Also, regarding developing a visible expert, our research shows to develop a visible expert it used to take about five years. Now, with the level of accessibility you have to the marketplace and the ease with which you are found these days, if you do it correctly and by correctly I mean, you’re legitimately an expert and you are using those techniques appropriately, that time can be reduced to about one year.
Marketplaces don’t learn things quickly, it takes them a while to absorb it, and for them to be able to pass it around, and so when someone asks about your firm they say, “Oh yeah, they’re a real player.”
When I’ve spoken to firms from Latin America who haven’t even gained their first client in the United States, but they know I’m offering services to help firms in the U.S. market, their first ask of me is, “Are there sales that you can get me right now? And if you can, we’ll pay you a commission.” I always say, “No, sir.”
You often get these logical non-sequiturs that are like, “Well, I don’t want to spend very much now until we’re successful, then I want to spend on it.” Which is, well that would be great if you could do that, but the reality is you have to invest in it just as much as you have to invest in a workforce or a factory or whatever other the infrastructure is you need. You have to invest in the infrastructure of visibility and the perception of reputation and expertise.
Benefits – and Challenges of Online Marketing in the U.S. Market
My second question is about what are some of the challenges you see for outsourcers from foreign countries using online marketing programs to enter the U.S. market or other international markets. Would you say there are more challenges versus benefits, or more benefits versus challenges?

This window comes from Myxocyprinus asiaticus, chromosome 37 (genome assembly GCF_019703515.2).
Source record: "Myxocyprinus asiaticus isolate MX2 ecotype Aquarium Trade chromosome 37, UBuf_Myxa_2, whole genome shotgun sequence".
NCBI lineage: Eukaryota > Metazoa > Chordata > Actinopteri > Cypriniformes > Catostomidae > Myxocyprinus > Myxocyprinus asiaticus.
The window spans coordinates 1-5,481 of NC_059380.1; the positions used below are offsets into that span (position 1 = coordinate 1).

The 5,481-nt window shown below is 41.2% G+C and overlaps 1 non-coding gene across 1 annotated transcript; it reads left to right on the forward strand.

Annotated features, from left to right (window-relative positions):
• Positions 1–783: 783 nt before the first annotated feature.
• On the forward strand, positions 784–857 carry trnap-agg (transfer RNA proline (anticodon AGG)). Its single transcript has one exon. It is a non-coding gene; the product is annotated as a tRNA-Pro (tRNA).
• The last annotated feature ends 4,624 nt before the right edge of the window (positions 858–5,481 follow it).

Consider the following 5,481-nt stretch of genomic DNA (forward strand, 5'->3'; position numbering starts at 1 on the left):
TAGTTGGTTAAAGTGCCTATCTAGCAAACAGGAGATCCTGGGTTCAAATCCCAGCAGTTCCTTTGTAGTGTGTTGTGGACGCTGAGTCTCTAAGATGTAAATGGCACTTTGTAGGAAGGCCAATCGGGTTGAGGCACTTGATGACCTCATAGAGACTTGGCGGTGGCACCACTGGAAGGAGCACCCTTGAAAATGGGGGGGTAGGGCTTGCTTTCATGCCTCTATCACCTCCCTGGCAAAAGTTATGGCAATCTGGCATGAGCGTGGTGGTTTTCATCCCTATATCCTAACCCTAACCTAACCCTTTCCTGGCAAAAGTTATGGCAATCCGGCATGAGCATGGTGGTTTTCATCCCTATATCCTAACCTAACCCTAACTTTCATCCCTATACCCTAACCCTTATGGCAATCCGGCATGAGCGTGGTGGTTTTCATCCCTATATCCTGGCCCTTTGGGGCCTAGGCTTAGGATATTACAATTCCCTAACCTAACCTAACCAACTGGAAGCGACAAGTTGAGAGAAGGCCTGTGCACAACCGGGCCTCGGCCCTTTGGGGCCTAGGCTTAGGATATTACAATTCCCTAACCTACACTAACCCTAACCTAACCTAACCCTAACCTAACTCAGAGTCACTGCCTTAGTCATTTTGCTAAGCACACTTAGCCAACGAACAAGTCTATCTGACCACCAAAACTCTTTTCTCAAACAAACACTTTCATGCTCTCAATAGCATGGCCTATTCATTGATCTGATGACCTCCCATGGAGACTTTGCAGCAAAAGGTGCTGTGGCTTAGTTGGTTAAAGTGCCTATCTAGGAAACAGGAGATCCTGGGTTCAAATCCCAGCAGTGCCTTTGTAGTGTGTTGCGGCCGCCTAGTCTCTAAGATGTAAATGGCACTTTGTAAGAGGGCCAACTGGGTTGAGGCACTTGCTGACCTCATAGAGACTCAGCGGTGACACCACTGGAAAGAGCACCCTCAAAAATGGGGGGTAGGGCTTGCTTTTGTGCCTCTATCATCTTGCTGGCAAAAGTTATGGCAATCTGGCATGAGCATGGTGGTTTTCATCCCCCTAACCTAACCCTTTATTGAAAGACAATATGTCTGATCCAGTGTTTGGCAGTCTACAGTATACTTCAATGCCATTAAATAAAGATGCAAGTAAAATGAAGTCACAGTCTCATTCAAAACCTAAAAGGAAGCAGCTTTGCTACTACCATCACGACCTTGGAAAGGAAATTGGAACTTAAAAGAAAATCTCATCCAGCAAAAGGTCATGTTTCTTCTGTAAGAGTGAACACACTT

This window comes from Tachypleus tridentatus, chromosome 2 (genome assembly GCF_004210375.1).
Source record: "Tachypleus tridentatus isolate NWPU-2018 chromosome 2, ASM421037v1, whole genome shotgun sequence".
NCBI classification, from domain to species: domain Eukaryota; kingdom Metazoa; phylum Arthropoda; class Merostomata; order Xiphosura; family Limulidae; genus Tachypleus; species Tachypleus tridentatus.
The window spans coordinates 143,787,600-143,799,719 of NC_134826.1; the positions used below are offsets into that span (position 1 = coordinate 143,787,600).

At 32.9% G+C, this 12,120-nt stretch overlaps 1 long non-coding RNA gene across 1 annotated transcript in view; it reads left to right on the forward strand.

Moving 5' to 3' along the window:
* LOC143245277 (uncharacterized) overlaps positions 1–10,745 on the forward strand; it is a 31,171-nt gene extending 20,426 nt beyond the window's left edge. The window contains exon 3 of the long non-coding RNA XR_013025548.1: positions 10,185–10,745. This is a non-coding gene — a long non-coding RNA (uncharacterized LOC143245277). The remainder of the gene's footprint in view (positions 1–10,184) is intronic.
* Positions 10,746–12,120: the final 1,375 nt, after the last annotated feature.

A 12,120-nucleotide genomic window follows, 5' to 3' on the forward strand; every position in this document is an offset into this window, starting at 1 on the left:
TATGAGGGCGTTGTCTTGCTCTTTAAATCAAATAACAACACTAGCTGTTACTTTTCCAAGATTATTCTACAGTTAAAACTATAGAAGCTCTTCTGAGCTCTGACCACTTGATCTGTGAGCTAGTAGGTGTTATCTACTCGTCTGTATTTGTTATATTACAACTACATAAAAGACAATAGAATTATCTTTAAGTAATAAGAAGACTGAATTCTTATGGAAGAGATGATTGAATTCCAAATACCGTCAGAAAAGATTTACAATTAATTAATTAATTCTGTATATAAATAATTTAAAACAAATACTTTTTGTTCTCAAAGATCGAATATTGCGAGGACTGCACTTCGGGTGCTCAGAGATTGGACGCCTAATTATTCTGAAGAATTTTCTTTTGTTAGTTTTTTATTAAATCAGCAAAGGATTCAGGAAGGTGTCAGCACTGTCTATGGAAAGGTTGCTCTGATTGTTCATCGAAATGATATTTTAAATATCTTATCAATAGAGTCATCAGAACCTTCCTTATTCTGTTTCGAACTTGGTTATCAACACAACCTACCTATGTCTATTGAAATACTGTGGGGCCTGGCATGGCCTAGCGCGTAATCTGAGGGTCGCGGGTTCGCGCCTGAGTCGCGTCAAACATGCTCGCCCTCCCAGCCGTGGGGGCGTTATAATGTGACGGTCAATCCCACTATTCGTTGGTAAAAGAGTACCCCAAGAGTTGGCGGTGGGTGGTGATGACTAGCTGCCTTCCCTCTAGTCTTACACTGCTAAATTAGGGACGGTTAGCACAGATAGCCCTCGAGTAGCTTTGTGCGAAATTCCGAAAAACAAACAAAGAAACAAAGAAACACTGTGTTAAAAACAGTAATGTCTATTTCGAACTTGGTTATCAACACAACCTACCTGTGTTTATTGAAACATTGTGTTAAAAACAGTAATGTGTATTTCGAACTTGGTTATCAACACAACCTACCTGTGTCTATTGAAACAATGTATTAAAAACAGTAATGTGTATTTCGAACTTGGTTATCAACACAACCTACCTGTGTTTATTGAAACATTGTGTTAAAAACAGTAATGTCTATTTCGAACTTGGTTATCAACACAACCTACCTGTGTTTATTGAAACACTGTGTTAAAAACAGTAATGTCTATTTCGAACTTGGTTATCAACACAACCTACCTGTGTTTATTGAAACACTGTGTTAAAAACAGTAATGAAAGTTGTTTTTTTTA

Well, let me add a couple of the challenges and then we can talk a little bit about the benefits. Additional challenges are the cultural translation, not only just the literal translation but how you translate your cultural values into being ones that are acceptable to the American corporate buyer.
There are issues about how quickly things move, about the clarity of communications and issues around that, and understanding of the marketplace enough to know what’s motivating to buyers. The most common mistake is that firms come in and try to sell on price alone, and if you’re going to pick a marketing strategy of course price alone is probably one of the worst ways to differentiate yourself.
If you’re going to sell on price you’d better have something with that price to help, otherwise people are just going to make the assumption that low price means low quality.
Now, if you turn that around, then that becomes your big asset, and by using content marketing and demonstrating your firm’s expertise then you create the situation where your position is more of having high quality with a lower price, then that’s a greater value proposition, and that is generally a good position to be in. But you can’t do that unless you establish the quality.
Exactly, and that’s communicated through your content.